One of the challenges I often hear from developers is about focus – there are good reasons to avoid multitasking (a big one being that people can’t multitask – it’s actually time-slicing and incredibly inefficient) but at the other extreme working on a single problem for a whole day is also ineffective, so what’s the ideal amount of time? [Drum roll] It depends! 😉

My personal preference is based on the Pomodoro technique – I like 25 minute timeboxes of focused work interspersed with 5 minute breaks. It fits well with breaking work into small chunks, which means I need to understand the problem I’m tackling and think about a path towards the goal. The other benefit I find is that it’s a good reminder to switch between sitting and standing at my adjustable desk.

There’s a perception that longer timeboxes equate to more focus, but people’s concentration tends to wane after about 45 minutes hence the “ideal” could be using an approach like Pomodoro and allocating multiple timeboxes to the same problem: 25 minutes working on a problem, a 5 minute break, and then another 25 minute timebox will (for most people) be more effective than 45 minutes without a break. The focus-and-break cycle should be sustainable throughout the day, so every so often the technique recommends a longer break; it’s also good to give your eyes (as well as your brain) a break, and even do some stretches.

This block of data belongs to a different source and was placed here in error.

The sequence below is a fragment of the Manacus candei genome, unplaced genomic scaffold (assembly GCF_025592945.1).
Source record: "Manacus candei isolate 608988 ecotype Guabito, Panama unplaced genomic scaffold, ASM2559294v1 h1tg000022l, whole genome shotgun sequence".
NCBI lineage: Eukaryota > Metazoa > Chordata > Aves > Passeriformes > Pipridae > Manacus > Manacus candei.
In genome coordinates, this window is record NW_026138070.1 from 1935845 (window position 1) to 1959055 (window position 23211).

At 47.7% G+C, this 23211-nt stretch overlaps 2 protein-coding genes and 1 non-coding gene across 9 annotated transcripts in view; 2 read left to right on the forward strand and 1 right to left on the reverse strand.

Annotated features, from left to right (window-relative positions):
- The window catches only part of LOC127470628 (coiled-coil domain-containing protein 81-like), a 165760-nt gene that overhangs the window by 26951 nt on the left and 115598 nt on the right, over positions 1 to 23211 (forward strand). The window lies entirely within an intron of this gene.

But, of course, it’s not that simple! If one person is “in the zone” and focused solely on their work for an entire day then they haven’t been collaborating with their teammates or getting feedback from their customer. That may feel good for the developer but agile is a team sport – “the needs of the many outweigh the needs of the few”. The sprint commitment is made by the whole team. Having only one team member understand a problem or the design of a solution is fragile – if that person is unavailable (e.g. on vacation for two weeks) then the rest of the team is blocked from making progress.

The other reason to break that focus into smaller chunks is to demonstrate the work in progress and seek feedback. If you only get feedback every other day, then the potential exists for a lot of rework and wasted effort – the longer the interval, the bigger the risk.

One additional thing to consider: it is important to look ahead, not just focus on the work at hand, so there is a need to fit refinement or replenishment into the schedule, as well as the daily stand up or other team coordination meetings. Without looking ahead all that focused effort could be for nothing if it doesn’t fit into the larger vision.

Delivering Value